Below the Surface

Concise artist’s statement

Work on my most recent solo exhibition Below the Surface investigates my current interest in childhood expectation, personal history and lineage, memory, personal memory, childhood memory and the notion of cellular memory.

Cellular memory or otherwise known as body memory is a hypothesis that the body itself is capable of storing memories, as opposed to only the brain. This is used to explain having memories for events where the brain was not in a position to store memories and is sometimes a catalyst for repressed memory recovery. These memories are often characterised with phantom pain in a part or parts of the body – the body appearing to remember the past trauma. The idea of body memory is a belief frequently associated with the idea of repressed memories, in which memories of incest or sexual abuse can be retained and recovered through physical sensations.

However, the idea is pseudoscientific as there are no hypothesised means by which tissues other than the brain are capable of storing memories. The Cellular Memory Phenomenon is a term coined by the medical profession for the personality changes that some people undergo after organ transplants.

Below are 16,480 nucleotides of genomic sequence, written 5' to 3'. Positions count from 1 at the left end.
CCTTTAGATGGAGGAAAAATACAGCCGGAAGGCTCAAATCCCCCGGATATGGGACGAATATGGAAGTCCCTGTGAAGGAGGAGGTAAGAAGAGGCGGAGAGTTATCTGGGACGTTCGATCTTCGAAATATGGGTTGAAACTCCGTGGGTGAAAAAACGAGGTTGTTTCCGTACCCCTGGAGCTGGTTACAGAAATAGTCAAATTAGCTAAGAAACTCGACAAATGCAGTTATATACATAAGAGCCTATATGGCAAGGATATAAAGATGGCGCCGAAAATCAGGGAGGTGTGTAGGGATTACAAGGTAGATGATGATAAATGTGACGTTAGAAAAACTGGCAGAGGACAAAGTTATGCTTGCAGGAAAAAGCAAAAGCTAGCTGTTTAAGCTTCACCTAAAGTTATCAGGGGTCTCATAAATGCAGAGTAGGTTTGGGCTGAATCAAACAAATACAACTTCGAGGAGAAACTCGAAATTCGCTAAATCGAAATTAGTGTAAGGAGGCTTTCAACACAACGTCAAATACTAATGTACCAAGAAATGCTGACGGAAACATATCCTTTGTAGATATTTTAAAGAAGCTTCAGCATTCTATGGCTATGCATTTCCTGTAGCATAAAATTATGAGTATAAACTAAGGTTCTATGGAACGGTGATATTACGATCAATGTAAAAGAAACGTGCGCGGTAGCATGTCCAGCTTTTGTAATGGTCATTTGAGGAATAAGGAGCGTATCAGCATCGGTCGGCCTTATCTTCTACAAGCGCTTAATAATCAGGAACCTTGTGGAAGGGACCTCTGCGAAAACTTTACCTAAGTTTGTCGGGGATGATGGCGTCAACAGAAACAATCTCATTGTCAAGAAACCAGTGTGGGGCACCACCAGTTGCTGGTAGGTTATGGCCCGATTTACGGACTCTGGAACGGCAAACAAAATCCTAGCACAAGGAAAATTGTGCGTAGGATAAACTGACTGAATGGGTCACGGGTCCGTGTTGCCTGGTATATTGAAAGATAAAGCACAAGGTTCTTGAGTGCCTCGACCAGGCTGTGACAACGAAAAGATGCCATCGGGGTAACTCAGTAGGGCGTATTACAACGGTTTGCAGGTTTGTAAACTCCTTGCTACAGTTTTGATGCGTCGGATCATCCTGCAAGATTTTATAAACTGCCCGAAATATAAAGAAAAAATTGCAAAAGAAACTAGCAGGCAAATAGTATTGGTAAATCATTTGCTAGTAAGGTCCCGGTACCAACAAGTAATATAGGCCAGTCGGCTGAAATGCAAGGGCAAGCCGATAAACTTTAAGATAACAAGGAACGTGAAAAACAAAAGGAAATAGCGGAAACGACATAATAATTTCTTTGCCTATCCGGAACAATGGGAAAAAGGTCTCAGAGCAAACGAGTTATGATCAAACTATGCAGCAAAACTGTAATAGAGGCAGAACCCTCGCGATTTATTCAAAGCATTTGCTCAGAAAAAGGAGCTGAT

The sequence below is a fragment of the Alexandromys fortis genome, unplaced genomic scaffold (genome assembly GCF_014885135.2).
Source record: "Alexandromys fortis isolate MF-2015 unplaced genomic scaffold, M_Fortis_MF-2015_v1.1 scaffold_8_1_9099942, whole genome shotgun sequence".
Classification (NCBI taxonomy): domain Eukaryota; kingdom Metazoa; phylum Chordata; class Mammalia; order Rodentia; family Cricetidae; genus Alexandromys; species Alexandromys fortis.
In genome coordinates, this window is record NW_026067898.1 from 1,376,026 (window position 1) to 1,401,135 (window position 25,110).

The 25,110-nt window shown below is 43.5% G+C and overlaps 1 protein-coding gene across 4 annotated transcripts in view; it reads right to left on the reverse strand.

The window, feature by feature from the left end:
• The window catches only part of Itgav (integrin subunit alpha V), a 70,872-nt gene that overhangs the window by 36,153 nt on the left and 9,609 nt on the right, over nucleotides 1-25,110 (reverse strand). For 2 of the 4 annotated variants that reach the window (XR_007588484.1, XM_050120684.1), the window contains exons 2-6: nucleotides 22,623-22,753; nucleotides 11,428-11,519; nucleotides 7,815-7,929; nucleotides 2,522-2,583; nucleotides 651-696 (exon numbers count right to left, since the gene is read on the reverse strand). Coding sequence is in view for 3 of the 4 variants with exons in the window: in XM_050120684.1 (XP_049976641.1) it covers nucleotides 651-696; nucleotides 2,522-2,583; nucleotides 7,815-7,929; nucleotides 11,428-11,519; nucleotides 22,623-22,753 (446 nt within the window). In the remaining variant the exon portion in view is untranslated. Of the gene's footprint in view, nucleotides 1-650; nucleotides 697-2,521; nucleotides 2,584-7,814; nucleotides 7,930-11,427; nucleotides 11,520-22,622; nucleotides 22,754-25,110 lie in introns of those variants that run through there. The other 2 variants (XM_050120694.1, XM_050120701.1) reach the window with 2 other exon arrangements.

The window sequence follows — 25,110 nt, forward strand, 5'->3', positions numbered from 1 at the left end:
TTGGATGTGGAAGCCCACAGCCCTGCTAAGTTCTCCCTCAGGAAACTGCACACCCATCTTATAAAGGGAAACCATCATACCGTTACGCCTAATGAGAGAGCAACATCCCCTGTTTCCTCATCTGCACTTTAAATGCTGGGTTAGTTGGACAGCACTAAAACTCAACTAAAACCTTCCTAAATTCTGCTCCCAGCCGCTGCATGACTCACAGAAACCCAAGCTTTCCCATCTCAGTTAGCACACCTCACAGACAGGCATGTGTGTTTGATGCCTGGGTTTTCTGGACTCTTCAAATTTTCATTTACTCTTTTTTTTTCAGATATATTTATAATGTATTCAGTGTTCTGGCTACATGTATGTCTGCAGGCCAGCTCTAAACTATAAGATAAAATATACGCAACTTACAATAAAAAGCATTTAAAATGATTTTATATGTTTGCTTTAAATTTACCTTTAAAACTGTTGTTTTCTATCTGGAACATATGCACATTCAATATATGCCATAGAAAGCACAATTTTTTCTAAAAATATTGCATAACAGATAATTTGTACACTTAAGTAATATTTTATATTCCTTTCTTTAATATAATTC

The title for this body of work Below the Surface hence refers to memory, not necessarily only experienced, but also possibly stored and remembered “below the surface”; on a cellular level in our bodies.

My exhibition Below the Surface features unique mixed media paintings, stone lithography, photography, laser engraving, light works and an exploration of a brand new medium that may be described as “reverse Plexiglass printing”.

Multimedia Paintings

Graphic Works

Multimedia Text Works

The Guardian series - Small multi-media photographic works